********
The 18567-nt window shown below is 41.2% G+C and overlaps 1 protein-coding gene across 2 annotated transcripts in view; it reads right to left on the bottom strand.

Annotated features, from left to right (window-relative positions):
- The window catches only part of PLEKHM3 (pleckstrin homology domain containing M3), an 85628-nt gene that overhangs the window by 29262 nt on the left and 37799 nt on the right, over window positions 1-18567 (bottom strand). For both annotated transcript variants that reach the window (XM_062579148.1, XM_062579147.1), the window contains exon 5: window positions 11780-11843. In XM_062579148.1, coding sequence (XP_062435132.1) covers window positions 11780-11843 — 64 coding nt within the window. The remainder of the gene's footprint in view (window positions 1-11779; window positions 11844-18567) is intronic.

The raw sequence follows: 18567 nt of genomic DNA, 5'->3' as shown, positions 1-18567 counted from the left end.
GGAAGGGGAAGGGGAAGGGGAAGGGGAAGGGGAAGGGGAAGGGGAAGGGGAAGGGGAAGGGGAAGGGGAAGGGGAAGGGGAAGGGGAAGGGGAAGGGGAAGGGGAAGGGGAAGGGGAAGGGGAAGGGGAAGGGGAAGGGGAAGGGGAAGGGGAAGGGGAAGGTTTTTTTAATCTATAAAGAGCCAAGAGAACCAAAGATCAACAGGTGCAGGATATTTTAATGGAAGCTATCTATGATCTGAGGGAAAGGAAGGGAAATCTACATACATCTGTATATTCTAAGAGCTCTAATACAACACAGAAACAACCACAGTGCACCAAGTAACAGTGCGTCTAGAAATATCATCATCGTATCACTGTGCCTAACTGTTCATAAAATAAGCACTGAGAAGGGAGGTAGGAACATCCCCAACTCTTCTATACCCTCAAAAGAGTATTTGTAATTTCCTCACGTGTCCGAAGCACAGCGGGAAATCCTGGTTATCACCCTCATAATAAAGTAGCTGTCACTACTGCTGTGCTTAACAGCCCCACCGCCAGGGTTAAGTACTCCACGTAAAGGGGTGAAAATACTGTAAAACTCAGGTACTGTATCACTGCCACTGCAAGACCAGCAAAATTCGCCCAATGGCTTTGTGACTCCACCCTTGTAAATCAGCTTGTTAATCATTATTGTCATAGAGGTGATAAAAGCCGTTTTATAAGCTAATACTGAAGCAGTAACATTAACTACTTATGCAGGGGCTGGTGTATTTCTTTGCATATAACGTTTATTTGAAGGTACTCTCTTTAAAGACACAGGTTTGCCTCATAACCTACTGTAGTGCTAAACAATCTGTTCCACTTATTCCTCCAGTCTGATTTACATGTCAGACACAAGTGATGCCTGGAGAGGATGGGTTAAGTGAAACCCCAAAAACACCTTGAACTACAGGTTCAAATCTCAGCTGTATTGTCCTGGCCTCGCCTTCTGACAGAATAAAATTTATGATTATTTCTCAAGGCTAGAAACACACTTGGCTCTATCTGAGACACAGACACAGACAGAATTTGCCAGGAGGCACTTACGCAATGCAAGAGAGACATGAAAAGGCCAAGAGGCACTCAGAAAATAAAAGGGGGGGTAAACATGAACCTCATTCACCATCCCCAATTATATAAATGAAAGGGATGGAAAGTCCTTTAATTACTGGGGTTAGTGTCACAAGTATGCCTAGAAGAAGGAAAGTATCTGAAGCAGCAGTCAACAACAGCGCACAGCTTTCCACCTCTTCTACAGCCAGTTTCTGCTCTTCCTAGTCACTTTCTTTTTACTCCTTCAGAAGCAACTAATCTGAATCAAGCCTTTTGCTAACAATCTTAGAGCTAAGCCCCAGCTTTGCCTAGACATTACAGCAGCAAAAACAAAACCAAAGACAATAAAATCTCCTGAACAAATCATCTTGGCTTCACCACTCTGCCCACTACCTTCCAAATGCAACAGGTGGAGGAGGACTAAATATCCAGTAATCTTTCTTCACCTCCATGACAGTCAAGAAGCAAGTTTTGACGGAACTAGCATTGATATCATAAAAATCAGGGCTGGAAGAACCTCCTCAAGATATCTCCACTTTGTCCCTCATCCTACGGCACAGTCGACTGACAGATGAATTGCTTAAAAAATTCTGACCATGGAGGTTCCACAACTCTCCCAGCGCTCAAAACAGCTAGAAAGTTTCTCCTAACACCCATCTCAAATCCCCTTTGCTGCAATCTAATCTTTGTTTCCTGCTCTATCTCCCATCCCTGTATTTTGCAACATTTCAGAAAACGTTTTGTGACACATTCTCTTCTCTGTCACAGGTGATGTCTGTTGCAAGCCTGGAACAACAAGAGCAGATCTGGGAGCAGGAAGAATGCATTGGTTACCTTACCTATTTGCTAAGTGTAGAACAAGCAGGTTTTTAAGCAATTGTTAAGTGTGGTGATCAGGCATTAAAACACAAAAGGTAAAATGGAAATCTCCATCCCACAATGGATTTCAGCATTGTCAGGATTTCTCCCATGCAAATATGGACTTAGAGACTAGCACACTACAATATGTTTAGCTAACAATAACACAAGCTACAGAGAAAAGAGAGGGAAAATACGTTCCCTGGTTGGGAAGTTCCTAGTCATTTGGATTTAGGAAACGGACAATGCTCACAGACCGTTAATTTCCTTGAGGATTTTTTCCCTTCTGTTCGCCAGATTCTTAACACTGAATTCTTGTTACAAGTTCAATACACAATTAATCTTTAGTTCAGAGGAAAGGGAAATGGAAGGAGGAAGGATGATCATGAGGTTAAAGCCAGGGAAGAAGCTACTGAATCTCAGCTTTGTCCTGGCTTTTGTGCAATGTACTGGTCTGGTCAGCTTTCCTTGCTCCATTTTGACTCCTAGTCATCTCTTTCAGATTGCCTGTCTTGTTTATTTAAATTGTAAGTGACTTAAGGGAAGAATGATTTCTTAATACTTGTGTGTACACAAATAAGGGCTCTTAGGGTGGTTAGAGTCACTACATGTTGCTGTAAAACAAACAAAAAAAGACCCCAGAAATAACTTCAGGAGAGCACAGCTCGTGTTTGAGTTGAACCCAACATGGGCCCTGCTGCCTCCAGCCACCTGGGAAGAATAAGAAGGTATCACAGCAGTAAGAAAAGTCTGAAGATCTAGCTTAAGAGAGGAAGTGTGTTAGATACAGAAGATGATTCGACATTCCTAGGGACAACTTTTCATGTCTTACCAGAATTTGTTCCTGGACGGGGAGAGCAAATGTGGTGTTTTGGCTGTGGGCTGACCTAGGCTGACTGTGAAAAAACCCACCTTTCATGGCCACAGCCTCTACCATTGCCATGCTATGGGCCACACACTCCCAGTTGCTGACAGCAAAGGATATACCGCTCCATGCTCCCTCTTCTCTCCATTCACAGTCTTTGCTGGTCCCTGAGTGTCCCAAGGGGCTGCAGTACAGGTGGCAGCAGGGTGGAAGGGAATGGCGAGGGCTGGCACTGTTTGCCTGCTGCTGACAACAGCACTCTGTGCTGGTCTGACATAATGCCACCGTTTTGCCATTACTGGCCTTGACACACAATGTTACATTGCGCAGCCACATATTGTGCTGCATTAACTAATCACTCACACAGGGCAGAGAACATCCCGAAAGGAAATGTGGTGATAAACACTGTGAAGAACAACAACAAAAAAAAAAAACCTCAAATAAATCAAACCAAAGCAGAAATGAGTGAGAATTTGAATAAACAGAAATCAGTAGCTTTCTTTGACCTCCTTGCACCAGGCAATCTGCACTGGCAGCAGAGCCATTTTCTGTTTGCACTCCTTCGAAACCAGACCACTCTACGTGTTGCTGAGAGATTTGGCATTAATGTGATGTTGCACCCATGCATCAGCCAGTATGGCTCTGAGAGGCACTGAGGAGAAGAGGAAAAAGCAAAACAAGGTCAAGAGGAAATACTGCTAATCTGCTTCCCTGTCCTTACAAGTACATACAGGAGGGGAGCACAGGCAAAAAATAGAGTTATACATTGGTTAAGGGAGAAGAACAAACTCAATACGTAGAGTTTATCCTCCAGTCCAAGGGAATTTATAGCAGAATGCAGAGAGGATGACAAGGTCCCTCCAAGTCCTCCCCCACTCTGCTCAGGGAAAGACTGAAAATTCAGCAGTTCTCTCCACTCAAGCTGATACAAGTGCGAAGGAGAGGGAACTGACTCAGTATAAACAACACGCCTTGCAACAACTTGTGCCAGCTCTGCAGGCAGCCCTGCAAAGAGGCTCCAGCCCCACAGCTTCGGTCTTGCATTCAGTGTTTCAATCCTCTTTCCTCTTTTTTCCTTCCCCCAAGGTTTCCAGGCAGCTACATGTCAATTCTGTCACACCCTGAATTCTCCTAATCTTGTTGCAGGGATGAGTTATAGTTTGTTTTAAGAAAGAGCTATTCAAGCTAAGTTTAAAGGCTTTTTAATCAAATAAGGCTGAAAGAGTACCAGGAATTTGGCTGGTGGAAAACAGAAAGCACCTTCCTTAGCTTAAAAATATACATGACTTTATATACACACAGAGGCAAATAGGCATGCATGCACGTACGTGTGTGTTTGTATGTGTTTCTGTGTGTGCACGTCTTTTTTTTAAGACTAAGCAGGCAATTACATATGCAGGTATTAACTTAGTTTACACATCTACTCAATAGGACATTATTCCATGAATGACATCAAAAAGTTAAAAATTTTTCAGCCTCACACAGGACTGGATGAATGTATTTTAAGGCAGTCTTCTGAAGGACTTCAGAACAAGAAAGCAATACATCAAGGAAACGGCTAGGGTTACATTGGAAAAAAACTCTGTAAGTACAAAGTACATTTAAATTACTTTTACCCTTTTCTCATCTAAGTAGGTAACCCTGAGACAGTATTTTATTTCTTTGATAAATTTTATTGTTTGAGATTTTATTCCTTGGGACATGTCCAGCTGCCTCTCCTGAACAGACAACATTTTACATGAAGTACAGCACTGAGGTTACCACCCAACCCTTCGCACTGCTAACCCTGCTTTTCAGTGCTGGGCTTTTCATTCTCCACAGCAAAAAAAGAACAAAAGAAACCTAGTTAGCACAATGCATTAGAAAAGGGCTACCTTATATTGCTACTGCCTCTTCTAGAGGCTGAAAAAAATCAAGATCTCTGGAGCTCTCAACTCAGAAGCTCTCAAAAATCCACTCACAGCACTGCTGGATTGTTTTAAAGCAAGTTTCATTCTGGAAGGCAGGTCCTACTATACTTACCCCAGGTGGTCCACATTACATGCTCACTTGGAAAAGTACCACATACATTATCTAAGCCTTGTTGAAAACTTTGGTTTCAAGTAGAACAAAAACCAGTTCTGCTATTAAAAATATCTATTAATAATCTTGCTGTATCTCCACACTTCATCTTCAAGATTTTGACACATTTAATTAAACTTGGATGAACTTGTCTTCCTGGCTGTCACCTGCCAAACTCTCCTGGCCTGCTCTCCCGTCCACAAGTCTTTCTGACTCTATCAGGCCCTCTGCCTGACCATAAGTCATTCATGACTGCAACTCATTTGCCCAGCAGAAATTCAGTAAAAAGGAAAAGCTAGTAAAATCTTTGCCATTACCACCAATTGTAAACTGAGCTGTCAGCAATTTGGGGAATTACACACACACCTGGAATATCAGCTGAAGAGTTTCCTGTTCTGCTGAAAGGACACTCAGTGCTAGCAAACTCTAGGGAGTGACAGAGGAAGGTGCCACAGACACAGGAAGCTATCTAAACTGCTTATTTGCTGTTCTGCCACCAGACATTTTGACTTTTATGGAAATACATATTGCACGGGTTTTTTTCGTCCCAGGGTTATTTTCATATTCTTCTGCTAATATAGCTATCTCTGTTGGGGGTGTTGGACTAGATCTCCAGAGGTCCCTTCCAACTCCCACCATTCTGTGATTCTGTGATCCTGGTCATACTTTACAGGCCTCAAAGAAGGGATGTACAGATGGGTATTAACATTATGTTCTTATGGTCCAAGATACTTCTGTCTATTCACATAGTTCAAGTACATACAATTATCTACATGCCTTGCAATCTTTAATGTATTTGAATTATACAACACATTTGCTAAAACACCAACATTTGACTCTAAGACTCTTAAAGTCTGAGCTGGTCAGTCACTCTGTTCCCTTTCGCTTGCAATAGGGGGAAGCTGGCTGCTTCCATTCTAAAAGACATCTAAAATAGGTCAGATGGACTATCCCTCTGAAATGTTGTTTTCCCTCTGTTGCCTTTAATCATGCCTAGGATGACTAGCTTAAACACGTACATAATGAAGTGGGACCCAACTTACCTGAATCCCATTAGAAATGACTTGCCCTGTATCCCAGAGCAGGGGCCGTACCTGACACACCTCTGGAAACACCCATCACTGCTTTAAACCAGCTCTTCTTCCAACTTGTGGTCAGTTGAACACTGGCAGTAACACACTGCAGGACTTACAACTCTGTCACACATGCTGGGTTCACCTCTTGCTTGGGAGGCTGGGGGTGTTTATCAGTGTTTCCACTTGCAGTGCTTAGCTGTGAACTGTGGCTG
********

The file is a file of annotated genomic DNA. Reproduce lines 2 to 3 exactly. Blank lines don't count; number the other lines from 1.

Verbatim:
Annotated features, from left to right (window-relative positions):
- The window catches only part of PLEKHM3 (pleckstrin homology domain containing M3), an 85628-nt gene that overhangs the window by 29262 nt on the left and 37799 nt on the right, over window positions 1-18567 (bottom strand). For both annotated transcript variants that reach the window (XM_062579148.1, XM_062579147.1), the window contains exon 5: window positions 11780-11843. In XM_062579148.1, coding sequence (XP_062435132.1) covers window positions 11780-11843 — 64 coding nt within the window. The remainder of the gene's footprint in view (window positions 1-11779; window positions 11844-18567) is intronic.